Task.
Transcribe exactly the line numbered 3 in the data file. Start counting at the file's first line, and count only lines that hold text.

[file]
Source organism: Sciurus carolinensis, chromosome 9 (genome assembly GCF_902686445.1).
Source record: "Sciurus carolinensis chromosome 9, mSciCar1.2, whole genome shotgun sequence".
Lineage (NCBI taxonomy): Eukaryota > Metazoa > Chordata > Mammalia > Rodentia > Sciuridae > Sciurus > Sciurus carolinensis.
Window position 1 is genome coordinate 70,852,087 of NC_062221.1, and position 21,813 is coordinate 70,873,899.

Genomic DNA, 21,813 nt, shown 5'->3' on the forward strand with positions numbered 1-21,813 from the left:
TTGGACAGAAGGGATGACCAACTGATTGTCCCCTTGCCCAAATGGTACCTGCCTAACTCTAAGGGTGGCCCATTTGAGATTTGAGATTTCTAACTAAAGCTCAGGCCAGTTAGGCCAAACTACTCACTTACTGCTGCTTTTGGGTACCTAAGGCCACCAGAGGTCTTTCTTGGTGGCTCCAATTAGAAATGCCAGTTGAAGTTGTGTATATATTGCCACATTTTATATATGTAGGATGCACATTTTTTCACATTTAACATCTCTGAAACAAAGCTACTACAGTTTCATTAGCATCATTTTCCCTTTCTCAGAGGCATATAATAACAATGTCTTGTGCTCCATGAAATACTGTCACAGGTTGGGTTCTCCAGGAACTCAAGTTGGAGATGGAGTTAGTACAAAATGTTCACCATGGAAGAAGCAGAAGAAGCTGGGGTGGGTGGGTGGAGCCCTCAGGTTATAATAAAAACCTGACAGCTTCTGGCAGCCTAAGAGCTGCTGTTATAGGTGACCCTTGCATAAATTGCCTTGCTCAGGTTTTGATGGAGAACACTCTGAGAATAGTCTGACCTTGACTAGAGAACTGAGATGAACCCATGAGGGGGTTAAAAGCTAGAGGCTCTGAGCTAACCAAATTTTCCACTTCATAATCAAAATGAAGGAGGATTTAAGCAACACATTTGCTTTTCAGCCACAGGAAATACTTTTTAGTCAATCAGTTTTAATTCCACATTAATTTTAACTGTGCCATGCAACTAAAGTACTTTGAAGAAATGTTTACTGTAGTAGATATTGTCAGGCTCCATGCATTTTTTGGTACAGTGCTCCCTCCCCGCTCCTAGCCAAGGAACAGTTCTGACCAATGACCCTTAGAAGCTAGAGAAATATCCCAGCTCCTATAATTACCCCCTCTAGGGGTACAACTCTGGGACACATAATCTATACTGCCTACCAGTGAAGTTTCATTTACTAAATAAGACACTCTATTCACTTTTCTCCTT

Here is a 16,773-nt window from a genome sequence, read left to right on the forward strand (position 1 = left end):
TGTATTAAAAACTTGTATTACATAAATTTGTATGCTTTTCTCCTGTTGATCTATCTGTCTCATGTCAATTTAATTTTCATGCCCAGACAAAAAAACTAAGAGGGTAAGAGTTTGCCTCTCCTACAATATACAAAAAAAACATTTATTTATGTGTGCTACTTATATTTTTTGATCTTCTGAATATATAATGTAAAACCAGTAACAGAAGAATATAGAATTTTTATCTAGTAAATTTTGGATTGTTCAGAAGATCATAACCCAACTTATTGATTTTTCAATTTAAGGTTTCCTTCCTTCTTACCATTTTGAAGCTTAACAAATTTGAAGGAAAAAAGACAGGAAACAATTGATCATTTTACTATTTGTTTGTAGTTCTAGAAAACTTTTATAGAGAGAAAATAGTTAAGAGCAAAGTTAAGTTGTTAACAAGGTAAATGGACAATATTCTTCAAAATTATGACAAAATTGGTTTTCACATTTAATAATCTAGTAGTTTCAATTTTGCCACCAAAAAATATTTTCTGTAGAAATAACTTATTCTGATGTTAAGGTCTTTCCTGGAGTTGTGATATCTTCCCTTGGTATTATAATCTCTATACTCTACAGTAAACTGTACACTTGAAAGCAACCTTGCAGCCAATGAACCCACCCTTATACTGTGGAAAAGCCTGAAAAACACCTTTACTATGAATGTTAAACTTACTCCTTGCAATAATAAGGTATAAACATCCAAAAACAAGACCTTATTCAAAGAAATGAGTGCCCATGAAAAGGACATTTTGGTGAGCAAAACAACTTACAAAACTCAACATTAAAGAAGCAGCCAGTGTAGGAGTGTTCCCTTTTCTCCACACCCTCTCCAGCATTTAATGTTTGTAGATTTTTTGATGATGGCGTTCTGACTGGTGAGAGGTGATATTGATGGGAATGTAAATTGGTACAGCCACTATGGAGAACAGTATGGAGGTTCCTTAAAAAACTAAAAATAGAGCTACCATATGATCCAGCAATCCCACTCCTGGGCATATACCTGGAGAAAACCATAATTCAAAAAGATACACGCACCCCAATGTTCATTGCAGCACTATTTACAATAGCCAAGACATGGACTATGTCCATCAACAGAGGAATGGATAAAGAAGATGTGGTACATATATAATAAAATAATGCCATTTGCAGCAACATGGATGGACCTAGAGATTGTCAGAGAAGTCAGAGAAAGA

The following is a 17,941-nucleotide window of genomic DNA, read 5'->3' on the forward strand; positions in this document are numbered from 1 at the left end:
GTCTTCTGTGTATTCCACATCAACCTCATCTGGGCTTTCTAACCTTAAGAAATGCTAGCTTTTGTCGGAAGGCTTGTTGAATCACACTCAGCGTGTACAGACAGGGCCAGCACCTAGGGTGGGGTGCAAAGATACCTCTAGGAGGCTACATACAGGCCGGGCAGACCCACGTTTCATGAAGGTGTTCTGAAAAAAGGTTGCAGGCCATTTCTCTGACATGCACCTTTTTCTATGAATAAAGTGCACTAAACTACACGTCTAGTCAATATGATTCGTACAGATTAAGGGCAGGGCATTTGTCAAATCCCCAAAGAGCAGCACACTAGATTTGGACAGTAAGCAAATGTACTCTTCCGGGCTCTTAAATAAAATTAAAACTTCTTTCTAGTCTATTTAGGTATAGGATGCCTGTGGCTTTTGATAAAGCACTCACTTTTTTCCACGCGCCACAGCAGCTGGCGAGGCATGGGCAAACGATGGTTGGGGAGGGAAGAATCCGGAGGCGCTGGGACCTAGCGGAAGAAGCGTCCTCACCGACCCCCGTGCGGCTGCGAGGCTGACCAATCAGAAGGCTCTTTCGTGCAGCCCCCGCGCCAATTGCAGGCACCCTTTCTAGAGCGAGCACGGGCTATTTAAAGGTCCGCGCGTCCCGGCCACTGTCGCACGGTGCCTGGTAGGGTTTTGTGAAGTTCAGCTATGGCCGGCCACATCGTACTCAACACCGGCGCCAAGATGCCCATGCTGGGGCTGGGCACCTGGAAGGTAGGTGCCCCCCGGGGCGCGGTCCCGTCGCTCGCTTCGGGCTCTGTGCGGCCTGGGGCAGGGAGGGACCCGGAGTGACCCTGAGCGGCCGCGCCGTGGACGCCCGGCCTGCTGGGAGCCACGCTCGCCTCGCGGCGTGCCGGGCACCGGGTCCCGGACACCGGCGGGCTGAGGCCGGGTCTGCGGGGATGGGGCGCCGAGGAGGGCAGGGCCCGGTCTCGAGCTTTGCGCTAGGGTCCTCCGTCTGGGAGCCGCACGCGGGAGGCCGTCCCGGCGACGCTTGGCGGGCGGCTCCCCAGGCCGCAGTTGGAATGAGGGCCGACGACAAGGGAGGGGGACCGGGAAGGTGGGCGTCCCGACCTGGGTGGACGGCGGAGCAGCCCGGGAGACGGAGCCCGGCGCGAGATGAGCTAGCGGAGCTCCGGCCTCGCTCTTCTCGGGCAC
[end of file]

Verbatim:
Lineage (NCBI taxonomy): Eukaryota > Metazoa > Chordata > Mammalia > Rodentia > Sciuridae > Sciurus > Sciurus carolinensis.